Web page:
An awareness of human rights issues in a target company is a critical factor in the success of a merger or acquisition, a CIPS event was told.
Stuart Neely, a senior associate and member of the Business Ethics & Anti-Corruption Group at law firm Norton Rose Fulbright, said a lack of awareness raised the possibility of damaging risks.
Neely listed a number of laws around the world, including the UK Modern Slavery Act, the UN Guiding Principals on Business and Human Rights and the EU Directive on Non Financial Reporting, that put the legal onus on firms to assess human right impacts in their supply chains.
Speaking at a CIPS fellows event called Should Procurement Take a More Strategic Role in Mergers & Acquisitions, Neely said his team acted primarily for the buyers in M&A situations.
“What we do is testing understanding rather than finding solutions,” he said of target companies. “If you come across a target company and they don’t have an understanding of what their risks are, there might be a lot of latent risks there.”
Neely said it was important to work with suppliers to ensure they complied with human rights legislation, rather than just relying on contract terms.
“Contract clauses through the supply chain are the number one human rights implementation tool,” he said. “You can have a human rights clause in your contract but if the supplier doesn’t understand it, if you haven’t gone through it with them, the chances are they won’t do it.”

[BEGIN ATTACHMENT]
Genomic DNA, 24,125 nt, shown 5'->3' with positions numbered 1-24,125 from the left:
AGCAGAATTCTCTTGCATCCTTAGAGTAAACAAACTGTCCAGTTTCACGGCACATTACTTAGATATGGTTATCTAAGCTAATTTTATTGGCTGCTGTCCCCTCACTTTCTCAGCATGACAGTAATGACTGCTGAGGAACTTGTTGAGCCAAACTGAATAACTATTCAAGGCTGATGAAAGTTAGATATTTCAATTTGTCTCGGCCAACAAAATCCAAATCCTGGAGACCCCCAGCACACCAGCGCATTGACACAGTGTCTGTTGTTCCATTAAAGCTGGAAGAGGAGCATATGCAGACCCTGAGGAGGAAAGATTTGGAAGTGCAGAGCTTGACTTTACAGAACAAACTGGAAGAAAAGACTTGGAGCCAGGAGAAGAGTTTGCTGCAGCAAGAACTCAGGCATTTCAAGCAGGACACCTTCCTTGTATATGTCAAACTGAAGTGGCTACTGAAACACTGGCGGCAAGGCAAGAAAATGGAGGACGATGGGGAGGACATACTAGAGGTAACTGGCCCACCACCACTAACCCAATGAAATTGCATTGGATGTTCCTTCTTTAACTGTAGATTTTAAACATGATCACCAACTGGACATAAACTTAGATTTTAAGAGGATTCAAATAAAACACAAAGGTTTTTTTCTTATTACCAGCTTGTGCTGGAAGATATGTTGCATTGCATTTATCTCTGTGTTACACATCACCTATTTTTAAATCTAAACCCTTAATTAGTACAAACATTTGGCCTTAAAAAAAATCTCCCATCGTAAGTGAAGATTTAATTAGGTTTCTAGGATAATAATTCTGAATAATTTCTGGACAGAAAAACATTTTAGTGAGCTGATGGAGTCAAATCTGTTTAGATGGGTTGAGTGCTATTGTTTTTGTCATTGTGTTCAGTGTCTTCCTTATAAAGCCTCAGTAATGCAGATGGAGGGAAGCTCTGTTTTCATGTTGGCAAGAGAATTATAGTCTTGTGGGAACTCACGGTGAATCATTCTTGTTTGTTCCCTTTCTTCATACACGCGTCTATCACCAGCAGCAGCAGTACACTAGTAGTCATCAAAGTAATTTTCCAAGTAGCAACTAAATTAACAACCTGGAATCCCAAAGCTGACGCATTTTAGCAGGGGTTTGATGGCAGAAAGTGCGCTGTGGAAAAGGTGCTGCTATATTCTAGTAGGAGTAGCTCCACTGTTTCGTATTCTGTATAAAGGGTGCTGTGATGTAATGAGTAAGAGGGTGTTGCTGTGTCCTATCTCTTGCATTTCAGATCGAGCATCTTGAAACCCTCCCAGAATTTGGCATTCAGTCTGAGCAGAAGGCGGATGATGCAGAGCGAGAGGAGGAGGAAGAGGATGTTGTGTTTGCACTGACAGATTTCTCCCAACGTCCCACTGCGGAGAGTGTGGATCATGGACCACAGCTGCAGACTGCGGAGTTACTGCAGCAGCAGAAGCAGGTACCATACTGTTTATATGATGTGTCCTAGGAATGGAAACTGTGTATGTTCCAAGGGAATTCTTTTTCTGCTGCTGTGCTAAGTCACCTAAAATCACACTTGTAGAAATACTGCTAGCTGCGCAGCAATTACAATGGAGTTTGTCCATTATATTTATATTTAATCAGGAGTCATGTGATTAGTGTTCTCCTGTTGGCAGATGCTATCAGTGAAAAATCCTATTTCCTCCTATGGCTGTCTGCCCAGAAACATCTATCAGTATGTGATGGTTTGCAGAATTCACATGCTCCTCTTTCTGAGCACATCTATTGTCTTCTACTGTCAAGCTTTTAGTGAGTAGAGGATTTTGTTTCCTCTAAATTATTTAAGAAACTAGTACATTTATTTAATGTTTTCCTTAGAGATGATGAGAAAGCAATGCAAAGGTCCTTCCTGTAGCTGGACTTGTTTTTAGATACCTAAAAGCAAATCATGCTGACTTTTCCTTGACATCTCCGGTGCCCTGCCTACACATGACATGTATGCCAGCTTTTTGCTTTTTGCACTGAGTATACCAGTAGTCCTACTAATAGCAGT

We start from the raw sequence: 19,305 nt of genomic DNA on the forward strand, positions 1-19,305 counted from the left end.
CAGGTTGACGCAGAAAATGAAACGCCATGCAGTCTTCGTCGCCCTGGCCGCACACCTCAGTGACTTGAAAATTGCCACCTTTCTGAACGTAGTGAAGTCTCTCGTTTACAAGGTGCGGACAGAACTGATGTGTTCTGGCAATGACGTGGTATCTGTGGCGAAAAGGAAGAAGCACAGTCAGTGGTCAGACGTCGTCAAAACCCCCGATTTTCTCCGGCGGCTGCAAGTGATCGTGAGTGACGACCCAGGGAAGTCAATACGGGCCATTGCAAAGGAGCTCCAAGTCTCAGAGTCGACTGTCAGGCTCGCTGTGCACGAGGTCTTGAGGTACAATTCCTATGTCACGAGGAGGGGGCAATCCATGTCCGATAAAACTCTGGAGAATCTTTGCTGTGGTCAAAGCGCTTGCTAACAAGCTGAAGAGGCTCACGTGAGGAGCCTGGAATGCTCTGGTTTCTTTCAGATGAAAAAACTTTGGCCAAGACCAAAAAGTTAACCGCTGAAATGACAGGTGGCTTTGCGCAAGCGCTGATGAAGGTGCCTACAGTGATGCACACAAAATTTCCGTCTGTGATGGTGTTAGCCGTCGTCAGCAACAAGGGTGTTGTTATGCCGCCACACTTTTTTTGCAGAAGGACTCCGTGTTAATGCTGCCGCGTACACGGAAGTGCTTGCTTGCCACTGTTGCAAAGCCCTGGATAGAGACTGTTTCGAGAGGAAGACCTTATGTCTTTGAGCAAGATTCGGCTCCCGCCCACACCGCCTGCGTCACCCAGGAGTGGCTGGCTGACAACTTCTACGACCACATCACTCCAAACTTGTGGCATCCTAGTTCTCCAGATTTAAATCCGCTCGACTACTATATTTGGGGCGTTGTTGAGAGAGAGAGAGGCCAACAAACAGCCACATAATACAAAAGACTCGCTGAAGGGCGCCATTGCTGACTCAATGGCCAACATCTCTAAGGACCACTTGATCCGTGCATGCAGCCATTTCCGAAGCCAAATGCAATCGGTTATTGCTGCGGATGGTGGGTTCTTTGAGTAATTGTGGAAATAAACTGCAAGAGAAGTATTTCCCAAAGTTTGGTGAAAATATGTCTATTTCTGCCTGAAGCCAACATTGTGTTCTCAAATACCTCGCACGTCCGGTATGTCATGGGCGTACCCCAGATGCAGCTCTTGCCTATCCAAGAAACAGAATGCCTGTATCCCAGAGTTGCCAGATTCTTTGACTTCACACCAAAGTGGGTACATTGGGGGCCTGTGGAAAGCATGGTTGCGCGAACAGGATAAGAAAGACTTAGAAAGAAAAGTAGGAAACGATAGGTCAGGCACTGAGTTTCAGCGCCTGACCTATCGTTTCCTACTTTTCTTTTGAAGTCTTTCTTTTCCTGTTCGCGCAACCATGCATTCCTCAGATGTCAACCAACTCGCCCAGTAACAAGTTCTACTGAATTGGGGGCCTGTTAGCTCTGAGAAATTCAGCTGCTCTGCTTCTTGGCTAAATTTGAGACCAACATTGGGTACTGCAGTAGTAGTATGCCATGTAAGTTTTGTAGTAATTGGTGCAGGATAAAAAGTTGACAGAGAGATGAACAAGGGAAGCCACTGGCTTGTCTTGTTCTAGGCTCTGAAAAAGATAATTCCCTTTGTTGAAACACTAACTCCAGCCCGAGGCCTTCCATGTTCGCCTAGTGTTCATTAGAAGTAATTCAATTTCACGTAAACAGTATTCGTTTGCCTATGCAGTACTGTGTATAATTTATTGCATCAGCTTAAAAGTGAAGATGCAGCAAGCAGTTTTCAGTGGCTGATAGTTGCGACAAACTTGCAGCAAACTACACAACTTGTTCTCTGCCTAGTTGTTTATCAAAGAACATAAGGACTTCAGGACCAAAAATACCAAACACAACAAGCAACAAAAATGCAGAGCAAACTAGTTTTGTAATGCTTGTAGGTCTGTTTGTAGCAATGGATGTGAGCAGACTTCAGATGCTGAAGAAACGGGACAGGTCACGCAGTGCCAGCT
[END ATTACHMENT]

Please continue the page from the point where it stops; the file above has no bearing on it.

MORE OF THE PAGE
David Olsson, partner at consultants BTD, said it was essential to have a clear understanding of how much value a company could add before making a deal. He warned that statistics over decades showed that only around 60% of M&As actually resulted in greater value for the firms involved.
“You have decades of people doing intelligent work but still it would seem as if there is a ruinous effect on businesses if they choose to grow through M&A,” he said.
“You have to create value from the business you are buying. The amount of value you can create as a result of the deal has to be taken into account before you buy the business.
“Unless you know the end in mind, how the business will run, how can you stand in the future and realise the deal benefits, before you sign the deal off. Then you would be paying the right price. It doesn’t happen 40% of the time.”
Olsson said good leadership, an experienced team and best practice methods and behaviours were the key factors in making a success of a deal.
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